After complaints from the friars in the 1440s, the Bacci sons sold a vineyard and other real estate to acquire the cash to begin paying for a campaign of fresco painting. As was usual, the administrators of the church, the Franciscans, were the ones who chose the appropriate subject matter, in this case, a subject dear to St. Francis’s devotion, the Legend of the True Cross. The apocryphal narrative was set on the three vertical walls of the chapel, with paintings on the triumphal arch and the vault creating a scheme of redemption under the authority of Papal Rome. Bicci di Lorenzo, an aging artist from Florence, was hired. He and his workshop started at the top (frescos are always painted from the top down because of dripping), completing a scene of the Last Judgement high up on the entrance arch, and the four Evangelists on the webs of the ribbed vault. Apparently during this operation, in 1452 Bicci di Lorenzo grew ill and returned to Florence where he died. Members of his shop continued the work for a short while, painting most of the decorations of the ribs and other structural members and at the least, two standing figures of the four Fathers of the Church that are just below the vault. Then they too left Arezzo. Only after this sequence of events was Piero della Francesca called in to complete the project."
Lavin, M. A., et al., Piero della Francesca On-line: Story of the True Cross, San Francesco, Arezzo (Italy). In J. Trant and D. Bearman (eds). Museums and the Web 2009: Proceedings. Toronto: Archives & Museum Informatics. Published March 31, 2009 | www.archimuse.com


[4] The Battle of the Milvian Bridge took place between the Roman Emperors Constantine I and Maxentius on 28 October 312. Constantine won the battle and started on the path that led him to end the Tetrarchy and become the sole ruler of the Roman Empire. Maxentius drowned in the Tiber during the battle.Constantine reached Rome at the end of October 312 approaching along the Via Flaminia. He camped at the location of Malborghetto near Prima Porta, where remains of a Constantinian monument in honour of the occasion are still extant.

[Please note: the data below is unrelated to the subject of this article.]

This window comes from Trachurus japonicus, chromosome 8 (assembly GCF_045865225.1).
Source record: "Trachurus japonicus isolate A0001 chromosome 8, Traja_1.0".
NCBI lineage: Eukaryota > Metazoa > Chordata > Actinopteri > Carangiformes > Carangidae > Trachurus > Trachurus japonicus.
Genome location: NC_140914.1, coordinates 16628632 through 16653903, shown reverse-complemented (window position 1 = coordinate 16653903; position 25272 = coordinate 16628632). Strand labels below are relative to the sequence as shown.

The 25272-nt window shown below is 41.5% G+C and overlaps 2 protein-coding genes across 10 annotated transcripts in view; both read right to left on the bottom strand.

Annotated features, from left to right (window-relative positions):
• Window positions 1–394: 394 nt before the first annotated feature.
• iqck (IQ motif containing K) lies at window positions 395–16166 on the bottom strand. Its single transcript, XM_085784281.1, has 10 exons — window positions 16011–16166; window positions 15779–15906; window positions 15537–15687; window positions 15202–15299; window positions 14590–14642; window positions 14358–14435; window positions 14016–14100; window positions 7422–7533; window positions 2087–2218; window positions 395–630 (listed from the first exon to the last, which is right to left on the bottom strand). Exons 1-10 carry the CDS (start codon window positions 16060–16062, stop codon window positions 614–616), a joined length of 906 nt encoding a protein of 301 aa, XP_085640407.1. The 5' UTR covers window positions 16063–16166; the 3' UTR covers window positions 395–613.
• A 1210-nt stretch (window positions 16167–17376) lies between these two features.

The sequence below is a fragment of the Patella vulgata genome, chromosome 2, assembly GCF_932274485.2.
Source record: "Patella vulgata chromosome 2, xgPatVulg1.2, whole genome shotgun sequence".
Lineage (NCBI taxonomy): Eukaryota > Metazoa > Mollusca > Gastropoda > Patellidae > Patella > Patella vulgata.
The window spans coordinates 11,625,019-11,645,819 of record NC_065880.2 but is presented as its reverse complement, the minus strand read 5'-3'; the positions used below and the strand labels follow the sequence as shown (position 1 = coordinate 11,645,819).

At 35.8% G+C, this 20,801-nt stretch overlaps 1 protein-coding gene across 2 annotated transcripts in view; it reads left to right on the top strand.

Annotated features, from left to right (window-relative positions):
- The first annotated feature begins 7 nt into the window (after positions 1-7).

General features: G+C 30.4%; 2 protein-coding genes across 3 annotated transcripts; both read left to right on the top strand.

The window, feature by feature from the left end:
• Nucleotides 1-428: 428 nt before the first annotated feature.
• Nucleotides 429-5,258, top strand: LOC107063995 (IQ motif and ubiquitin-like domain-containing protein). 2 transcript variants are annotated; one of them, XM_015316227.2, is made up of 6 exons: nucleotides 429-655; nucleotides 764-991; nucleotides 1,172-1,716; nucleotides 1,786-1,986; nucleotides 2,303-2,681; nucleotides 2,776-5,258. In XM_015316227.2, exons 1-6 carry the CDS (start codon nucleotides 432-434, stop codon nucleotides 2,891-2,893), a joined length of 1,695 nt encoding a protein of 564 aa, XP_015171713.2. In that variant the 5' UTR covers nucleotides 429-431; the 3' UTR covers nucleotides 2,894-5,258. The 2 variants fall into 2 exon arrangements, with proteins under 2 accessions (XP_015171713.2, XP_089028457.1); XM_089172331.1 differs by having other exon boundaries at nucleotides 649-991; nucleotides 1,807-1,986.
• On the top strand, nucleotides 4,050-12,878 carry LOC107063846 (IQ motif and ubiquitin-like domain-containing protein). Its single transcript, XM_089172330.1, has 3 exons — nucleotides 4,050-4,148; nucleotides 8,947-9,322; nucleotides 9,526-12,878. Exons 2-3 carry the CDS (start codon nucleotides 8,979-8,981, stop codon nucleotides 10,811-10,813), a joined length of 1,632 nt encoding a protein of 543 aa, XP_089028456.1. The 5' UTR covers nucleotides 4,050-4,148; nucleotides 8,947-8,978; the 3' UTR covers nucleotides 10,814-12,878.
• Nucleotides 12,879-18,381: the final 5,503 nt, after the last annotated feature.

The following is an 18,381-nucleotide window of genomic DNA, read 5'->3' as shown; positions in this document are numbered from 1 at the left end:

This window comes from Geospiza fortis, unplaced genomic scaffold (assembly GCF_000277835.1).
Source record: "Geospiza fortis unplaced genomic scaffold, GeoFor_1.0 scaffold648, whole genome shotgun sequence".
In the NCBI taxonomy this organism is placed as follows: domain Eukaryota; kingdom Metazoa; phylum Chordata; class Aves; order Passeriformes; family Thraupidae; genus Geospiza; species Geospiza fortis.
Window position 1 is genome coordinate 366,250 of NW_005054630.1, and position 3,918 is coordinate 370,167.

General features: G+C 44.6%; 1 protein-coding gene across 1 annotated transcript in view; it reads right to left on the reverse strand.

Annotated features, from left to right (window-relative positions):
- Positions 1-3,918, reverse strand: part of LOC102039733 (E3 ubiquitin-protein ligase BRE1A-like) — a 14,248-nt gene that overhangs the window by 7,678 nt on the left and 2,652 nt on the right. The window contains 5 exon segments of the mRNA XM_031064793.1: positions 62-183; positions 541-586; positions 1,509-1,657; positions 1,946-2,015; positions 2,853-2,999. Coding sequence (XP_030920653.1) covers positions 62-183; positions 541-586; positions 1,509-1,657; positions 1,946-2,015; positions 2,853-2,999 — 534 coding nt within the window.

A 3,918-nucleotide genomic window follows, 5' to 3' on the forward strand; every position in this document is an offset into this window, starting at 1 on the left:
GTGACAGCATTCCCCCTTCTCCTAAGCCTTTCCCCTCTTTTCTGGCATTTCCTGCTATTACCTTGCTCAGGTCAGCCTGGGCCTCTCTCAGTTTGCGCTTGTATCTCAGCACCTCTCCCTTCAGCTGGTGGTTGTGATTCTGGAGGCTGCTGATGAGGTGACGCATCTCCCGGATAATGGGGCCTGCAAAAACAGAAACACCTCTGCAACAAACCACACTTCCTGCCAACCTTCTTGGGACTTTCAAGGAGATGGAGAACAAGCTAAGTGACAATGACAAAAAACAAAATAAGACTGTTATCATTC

Events of the battle
It was expected that Maxentius would remain within Rome and endure a siege, as he already had successfully employed this strategy during the invasions of Severus and Galerius. He had already brought large amounts of food to the city in preparation. Surprisingly, he decided otherwise and met Constantine in open battle. Ancient sources about the event attribute this decision either to divine intervention (e.g., Lactantius, Eusebius) or superstition (e.g., Zosimus). They also note that the day of the battle was the same as the day of his accession (28 October), which was generally thought to be a good omen. Lactantius also reports that the populace supported Constantine with acclamations during circus games, though it is not clear how reliable his account of the events is.

Maxentius chose to make his stand in front of the Milvian Bridge, a stone bridge that carries the Via Flaminia road across the Tiber River into Rome (the bridge stands today at the same site, somewhat remodelled, named in Italian Ponte Milvio or sometimes Ponte Molle, soft bridge). Holding it was crucial if Maxentius was to keep his rival out of Rome, where the Senate would surely favour whoever held the city. As Maxentius had probably partially destroyed the bridge during his preparations for a siege, he had a wooden or pontoon bridge constructed to get his army across the river. The sources vary as to the nature of the bridge central to the events of the battle. Zosimus mentions it, vaguely, as being a wooden construction others specify that it was a pontoon bridge; sources are also unclear as to whether the bridge was deliberately constructed as a collapsible trap for Constantine's forces or not.